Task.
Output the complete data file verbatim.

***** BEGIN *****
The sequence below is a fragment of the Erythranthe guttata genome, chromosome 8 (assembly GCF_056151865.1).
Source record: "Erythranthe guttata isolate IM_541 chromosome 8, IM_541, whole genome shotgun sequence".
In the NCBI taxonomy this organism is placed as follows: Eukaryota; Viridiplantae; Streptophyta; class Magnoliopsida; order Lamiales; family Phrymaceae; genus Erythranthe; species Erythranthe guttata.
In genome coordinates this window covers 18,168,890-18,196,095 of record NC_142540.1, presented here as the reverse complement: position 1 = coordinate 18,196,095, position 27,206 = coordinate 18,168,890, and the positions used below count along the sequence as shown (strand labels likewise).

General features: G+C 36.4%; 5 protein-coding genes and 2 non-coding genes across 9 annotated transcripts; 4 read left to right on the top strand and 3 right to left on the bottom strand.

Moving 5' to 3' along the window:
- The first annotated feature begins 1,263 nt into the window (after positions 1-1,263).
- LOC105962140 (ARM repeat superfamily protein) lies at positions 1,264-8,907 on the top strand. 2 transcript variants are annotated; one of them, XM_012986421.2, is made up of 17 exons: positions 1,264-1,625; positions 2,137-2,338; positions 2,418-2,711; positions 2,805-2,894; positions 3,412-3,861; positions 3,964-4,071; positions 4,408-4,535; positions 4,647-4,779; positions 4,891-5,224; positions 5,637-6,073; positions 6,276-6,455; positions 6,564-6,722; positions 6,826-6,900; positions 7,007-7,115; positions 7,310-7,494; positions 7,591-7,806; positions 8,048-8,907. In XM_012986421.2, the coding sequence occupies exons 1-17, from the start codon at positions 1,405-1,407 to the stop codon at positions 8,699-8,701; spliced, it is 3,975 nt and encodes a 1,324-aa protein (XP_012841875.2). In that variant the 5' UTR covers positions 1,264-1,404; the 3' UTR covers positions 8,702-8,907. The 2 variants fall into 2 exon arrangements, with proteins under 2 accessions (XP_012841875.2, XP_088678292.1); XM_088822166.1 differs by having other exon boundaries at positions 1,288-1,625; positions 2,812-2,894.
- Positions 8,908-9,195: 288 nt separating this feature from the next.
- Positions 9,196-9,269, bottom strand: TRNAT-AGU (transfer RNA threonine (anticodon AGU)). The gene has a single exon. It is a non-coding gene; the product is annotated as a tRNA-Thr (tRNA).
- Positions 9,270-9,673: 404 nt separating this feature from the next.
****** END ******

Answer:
The sequence below is a fragment of the Erythranthe guttata genome, chromosome 8 (assembly GCF_056151865.1).
Source record: "Erythranthe guttata isolate IM_541 chromosome 8, IM_541, whole genome shotgun sequence".
In the NCBI taxonomy this organism is placed as follows: Eukaryota; Viridiplantae; Streptophyta; class Magnoliopsida; order Lamiales; family Phrymaceae; genus Erythranthe; species Erythranthe guttata.
In genome coordinates this window covers 18,168,890-18,196,095 of record NC_142540.1, presented here as the reverse complement: position 1 = coordinate 18,196,095, position 27,206 = coordinate 18,168,890, and the positions used below count along the sequence as shown (strand labels likewise).

General features: G+C 36.4%; 5 protein-coding genes and 2 non-coding genes across 9 annotated transcripts; 4 read left to right on the top strand and 3 right to left on the bottom strand.

Moving 5' to 3' along the window:
- The first annotated feature begins 1,263 nt into the window (after positions 1-1,263).
- LOC105962140 (ARM repeat superfamily protein) lies at positions 1,264-8,907 on the top strand. 2 transcript variants are annotated; one of them, XM_012986421.2, is made up of 17 exons: positions 1,264-1,625; positions 2,137-2,338; positions 2,418-2,711; positions 2,805-2,894; positions 3,412-3,861; positions 3,964-4,071; positions 4,408-4,535; positions 4,647-4,779; positions 4,891-5,224; positions 5,637-6,073; positions 6,276-6,455; positions 6,564-6,722; positions 6,826-6,900; positions 7,007-7,115; positions 7,310-7,494; positions 7,591-7,806; positions 8,048-8,907. In XM_012986421.2, the coding sequence occupies exons 1-17, from the start codon at positions 1,405-1,407 to the stop codon at positions 8,699-8,701; spliced, it is 3,975 nt and encodes a 1,324-aa protein (XP_012841875.2). In that variant the 5' UTR covers positions 1,264-1,404; the 3' UTR covers positions 8,702-8,907. The 2 variants fall into 2 exon arrangements, with proteins under 2 accessions (XP_012841875.2, XP_088678292.1); XM_088822166.1 differs by having other exon boundaries at positions 1,288-1,625; positions 2,812-2,894.
- Positions 8,908-9,195: 288 nt separating this feature from the next.
- Positions 9,196-9,269, bottom strand: TRNAT-AGU (transfer RNA threonine (anticodon AGU)). The gene has a single exon. It is a non-coding gene; the product is annotated as a tRNA-Thr (tRNA).
- Positions 9,270-9,673: 404 nt separating this feature from the next.